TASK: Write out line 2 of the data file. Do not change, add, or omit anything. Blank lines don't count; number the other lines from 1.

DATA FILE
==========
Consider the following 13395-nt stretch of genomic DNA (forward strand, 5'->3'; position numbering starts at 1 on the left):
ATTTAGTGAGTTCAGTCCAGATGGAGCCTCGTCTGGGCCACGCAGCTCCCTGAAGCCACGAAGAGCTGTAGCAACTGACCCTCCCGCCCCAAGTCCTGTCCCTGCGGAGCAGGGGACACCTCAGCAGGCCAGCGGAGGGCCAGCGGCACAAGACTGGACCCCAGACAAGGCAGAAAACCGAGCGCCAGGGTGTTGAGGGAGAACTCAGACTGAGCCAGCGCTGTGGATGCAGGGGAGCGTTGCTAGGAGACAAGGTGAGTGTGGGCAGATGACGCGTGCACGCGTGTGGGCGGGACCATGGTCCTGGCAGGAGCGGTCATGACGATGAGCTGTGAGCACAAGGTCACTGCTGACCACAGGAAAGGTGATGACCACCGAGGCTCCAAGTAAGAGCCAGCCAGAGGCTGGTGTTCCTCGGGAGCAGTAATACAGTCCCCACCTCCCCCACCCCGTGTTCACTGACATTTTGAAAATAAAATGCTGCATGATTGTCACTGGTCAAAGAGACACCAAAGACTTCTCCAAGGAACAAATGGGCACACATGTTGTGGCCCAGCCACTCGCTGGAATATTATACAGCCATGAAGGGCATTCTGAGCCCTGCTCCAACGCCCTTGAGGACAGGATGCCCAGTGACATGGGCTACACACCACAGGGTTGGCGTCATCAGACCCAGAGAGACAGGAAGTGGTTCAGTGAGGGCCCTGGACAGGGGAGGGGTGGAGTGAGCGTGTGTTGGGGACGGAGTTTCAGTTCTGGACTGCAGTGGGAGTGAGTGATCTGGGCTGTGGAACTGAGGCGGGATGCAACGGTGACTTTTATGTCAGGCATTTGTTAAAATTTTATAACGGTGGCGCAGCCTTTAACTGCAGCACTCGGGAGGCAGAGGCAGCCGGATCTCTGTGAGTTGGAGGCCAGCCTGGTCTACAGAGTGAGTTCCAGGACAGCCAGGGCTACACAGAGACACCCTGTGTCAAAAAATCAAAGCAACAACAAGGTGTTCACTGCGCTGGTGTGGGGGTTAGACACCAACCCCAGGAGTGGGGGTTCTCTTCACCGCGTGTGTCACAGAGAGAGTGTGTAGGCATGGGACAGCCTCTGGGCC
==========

ATTTAGTGAGTTCAGTCCAGATGGAGCCTCGTCTGGGCCACGCAGCTCCCTGAAGCCACGAAGAGCTGTAGCAACTGACCCTCCCGCCCCAAGTCCTGTCCCTGCGGAGCAGGGGACACCTCAGCAGGCCAGCGGAGGGCCAGCGGCACAAGACTGGACCCCAGACAAGGCAGAAAACCGAGCGCCAGGGTGTTGAGGGAGAACTCAGACTGAGCCAGCGCTGTGGATGCAGGGGAGCGTTGCTAGGAGACAAGGTGAGTGTGGGCAGATGACGCGTGCACGCGTGTGGGCGGGACCATGGTCCTGGCAGGAGCGGTCATGACGATGAGCTGTGAGCACAAGGTCACTGCTGACCACAGGAAAGGTGATGACCACCGAGGCTCCAAGTAAGAGCCAGCCAGAGGCTGGTGTTCCTCGGGAGCAGTAATACAGTCCCCACCTCCCCCACCCCGTGTTCACTGACATTTTGAAAATAAAATGCTGCATGATTGTCACTGGTCAAAGAGACACCAAAGACTTCTCCAAGGAACAAATGGGCACACATGTTGTGGCCCAGCCACTCGCTGGAATATTATACAGCCATGAAGGGCATTCTGAGCCCTGCTCCAACGCCCTTGAGGACAGGATGCCCAGTGACATGGGCTACACACCACAGGGTTGGCGTCATCAGACCCAGAGAGACAGGAAGTGGTTCAGTGAGGGCCCTGGACAGGGGAGGGGTGGAGTGAGCGTGTGTTGGGGACGGAGTTTCAGTTCTGGACTGCAGTGGGAGTGAGTGATCTGGGCTGTGGAACTGAGGCGGGATGCAACGGTGACTTTTATGTCAGGCATTTGTTAAAATTTTATAACGGTGGCGCAGCCTTTAACTGCAGCACTCGGGAGGCAGAGGCAGCCGGATCTCTGTGAGTTGGAGGCCAGCCTGGTCTACAGAGTGAGTTCCAGGACAGCCAGGGCTACACAGAGACACCCTGTGTCAAAAAATCAAAGCAACAACAAGGTGTTCACTGCGCTGGTGTGGGGGTTAGACACCAACCCCAGGAGTGGGGGTTCTCTTCACCGCGTGTGTCACAGAGAGAGTGTGTAGGCATGGGACAGCCTCTGGGCC